View from the bridge


People jump off the bridge for tips. He was teasing us and was waiting for more money before jumping and we did not want to wait so we missed it.
Shops in the pretty town
A huge lunch consisting of meat, pita, and a little bit of salad

Mostar was also hit hard during the Bosnian War.  The Old Bridge was actually destroyed and a duplicate rebuilt in 2004.  The Croats and Bosniaks bombarded each other using a street as the “Front Line”.  You can still see evidence of the war (i.e. bullet holes and blown out walls from the bombings) all over the city and, in particular the buildings along that front line.  After visiting the old town, we walked to this street.  There are still several vacant buildings with overgrowth and graffiti.  An old bank stands at the intersection and looks like a parking garage. It was interesting to see the mix of renovated and untouched buildings since the war.  It takes time to rebuild a war-torn city and you can see they are still in the process.


Old gutted bank where snipers shot from
Interesting intersection
Several graffiti painted along the base of the old bank

We only had one night in Mostar so we tried to make the most of it.  Of course, the day we arrive it is a bit cloudy and the day we are leaving it is sunny.  We’ve had bad luck weather wise lately.  We still fit in quite a bit considering we only had 24 hours.  Besides wandering around the city and taking in the sites, we were able to visit the following places:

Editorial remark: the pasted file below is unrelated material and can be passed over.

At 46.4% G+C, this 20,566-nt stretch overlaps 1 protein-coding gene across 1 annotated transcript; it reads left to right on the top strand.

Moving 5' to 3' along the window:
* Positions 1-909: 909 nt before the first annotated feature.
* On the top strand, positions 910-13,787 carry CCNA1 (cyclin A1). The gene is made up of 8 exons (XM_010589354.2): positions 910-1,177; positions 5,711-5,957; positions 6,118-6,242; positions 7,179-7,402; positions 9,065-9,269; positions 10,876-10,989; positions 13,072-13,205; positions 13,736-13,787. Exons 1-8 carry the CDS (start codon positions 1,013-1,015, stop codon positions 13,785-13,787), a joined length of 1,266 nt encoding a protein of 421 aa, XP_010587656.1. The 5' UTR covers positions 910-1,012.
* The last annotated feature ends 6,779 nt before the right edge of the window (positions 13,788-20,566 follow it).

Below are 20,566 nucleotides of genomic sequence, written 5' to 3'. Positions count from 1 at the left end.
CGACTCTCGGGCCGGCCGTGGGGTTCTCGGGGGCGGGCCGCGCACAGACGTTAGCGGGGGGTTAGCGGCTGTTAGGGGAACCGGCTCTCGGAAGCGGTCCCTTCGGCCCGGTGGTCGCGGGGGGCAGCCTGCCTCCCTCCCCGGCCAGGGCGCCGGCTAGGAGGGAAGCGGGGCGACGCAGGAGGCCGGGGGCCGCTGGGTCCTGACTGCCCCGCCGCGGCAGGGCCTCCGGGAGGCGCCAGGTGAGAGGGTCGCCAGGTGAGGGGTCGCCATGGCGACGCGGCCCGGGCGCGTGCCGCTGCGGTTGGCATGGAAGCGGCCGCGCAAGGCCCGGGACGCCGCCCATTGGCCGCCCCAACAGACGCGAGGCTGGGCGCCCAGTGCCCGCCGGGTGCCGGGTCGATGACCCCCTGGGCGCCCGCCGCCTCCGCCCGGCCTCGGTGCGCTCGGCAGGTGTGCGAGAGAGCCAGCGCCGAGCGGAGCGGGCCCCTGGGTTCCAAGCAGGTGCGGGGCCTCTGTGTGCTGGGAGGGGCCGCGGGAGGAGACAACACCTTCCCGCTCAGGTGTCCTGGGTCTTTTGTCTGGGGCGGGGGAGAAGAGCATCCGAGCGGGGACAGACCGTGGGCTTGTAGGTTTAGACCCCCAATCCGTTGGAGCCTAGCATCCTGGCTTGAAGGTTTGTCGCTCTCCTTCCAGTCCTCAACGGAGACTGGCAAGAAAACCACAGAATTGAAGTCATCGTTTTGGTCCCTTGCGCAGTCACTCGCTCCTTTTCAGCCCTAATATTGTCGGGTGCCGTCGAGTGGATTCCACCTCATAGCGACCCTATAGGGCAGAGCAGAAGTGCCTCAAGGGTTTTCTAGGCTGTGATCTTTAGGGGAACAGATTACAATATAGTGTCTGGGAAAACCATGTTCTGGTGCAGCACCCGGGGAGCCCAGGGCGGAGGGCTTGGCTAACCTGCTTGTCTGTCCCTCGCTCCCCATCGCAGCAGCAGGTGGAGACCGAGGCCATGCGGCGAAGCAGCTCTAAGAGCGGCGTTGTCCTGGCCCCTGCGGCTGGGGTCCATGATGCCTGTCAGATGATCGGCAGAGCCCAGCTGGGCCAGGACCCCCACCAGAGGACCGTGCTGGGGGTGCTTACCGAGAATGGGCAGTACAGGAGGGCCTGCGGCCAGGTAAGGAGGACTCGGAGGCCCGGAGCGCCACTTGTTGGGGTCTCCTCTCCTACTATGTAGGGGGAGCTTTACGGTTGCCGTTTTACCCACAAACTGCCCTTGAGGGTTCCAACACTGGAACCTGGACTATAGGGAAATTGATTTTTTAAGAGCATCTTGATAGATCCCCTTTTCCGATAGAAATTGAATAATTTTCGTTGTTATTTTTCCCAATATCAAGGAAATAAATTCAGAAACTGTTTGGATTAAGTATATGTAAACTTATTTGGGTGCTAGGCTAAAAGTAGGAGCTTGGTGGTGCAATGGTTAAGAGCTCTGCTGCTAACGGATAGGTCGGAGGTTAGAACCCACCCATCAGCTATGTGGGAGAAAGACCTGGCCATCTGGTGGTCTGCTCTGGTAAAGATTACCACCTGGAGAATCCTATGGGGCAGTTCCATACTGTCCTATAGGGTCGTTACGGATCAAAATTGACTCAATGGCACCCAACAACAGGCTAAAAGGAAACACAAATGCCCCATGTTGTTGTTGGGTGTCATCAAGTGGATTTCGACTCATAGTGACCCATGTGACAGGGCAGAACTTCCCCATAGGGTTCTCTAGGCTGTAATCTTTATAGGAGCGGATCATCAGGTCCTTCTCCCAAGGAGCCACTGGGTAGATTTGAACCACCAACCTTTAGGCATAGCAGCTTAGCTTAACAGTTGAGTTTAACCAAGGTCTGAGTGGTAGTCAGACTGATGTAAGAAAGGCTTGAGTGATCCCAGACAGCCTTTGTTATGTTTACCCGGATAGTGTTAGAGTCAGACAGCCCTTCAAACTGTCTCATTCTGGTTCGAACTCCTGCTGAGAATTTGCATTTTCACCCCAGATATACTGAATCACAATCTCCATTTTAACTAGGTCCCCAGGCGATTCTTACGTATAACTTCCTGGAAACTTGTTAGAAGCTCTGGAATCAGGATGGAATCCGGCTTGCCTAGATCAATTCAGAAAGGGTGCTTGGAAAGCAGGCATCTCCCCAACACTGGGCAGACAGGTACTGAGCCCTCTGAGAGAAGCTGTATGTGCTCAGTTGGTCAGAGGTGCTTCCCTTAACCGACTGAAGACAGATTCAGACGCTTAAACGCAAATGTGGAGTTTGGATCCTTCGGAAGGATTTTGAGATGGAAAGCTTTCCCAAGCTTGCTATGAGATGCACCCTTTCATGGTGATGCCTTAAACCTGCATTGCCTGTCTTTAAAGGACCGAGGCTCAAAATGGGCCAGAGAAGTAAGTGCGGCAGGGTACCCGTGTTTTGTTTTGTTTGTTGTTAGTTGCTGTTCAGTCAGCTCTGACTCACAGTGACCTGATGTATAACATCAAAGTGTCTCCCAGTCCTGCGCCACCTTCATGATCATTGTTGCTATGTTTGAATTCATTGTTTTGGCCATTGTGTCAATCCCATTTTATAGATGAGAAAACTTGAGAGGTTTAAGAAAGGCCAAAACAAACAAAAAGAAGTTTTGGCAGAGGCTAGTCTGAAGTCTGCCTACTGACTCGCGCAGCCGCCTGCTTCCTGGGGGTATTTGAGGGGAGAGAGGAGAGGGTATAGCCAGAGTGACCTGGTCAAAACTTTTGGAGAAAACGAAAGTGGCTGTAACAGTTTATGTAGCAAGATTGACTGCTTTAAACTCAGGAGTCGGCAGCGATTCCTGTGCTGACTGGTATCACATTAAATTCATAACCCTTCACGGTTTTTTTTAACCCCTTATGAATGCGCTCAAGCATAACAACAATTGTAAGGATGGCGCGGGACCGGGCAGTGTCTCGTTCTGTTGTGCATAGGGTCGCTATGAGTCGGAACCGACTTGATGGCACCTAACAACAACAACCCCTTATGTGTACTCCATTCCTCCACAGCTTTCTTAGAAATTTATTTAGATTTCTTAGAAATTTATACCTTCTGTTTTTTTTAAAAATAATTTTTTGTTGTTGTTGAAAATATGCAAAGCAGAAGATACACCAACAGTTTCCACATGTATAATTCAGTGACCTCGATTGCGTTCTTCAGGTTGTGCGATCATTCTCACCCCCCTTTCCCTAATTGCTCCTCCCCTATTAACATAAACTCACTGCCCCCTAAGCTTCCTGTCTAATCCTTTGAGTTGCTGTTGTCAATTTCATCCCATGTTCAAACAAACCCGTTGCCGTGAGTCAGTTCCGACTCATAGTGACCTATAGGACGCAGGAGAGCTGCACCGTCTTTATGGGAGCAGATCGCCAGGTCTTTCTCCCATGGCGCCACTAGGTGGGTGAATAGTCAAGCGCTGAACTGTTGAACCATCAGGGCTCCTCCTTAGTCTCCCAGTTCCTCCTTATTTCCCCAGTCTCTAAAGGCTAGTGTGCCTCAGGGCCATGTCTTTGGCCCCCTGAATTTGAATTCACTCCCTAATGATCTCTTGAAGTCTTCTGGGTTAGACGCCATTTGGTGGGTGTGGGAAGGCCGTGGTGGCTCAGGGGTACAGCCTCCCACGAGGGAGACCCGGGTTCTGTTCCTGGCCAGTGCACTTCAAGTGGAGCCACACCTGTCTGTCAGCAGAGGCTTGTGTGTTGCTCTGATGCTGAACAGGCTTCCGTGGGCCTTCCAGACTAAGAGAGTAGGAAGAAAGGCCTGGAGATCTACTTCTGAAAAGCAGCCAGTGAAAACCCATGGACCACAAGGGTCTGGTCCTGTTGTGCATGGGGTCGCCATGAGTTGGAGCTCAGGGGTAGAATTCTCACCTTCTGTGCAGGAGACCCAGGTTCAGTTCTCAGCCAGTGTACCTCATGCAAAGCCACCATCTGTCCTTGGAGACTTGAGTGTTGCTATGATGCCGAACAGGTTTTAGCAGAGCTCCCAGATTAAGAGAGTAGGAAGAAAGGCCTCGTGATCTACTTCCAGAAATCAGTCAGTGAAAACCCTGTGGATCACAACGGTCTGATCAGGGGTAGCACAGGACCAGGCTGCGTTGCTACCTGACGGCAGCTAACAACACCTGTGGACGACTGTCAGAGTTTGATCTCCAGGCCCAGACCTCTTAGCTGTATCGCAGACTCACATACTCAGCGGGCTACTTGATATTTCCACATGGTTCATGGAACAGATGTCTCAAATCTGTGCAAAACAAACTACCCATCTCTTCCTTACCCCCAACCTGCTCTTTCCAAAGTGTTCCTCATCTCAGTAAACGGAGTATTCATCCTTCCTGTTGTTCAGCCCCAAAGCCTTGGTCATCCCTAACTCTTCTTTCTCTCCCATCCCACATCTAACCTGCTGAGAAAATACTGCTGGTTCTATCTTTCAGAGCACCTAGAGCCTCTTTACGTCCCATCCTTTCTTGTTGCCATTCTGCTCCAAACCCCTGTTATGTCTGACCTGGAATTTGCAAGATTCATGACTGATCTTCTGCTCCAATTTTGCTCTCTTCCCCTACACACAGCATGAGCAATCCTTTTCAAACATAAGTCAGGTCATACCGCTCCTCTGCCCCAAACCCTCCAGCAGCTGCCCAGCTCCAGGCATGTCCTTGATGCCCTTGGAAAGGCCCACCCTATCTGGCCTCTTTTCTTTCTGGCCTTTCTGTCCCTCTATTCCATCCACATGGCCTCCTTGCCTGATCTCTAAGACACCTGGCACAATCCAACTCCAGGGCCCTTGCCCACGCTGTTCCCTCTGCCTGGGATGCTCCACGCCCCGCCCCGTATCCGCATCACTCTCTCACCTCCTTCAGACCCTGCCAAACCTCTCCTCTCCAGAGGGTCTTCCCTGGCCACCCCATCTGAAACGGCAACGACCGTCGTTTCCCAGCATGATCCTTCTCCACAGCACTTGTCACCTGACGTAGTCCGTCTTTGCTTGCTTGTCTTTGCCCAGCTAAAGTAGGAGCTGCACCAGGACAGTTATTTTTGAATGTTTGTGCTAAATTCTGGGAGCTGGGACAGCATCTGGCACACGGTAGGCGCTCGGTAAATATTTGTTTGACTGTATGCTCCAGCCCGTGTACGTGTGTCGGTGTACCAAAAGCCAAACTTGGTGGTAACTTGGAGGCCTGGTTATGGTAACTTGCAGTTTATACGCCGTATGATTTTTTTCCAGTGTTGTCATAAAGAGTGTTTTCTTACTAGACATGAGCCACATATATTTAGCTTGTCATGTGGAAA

• Koski Mehmed Pasina Dzamija Mosque. It is a simple and pretty mosque.  You can go to the top of the minaret (something I’ve never done before) and see views of the city, including an awesome view of the bridge.


Amazing view from the top
  • Kajtaz House Museum. A historic house that was once the home of a 16th century Turkish judge.  The family still owns it today and it is full of original artifacts.  Another place that makes me want to visit Turkey even more.


We also went out to a local pub, Black Dog Pub, with a German couple from our hostel.  There was a live band and a decent sized crowd.  It was another enjoyable night in BiH!


I really liked BiH and think it may be one of my favorites.  It is just so different than any places we’ve been to on this journey.  I also feel like it deserves a longer stay then what we were able to do.  Maybe one day I can make it back to see more of the countryside and the cities without snow/rain!

H – It was also one of my favorites, and a surprising one. There was so much optimism and I hope they continue to develop away from its fucked up past, because honestly I thought its people deserve it. Highly recommended and yes, it is perfectly safe.

Link to more photos:

Bosnia & Herzegovina 2016 Album

That’s it for this post!  Until the next one!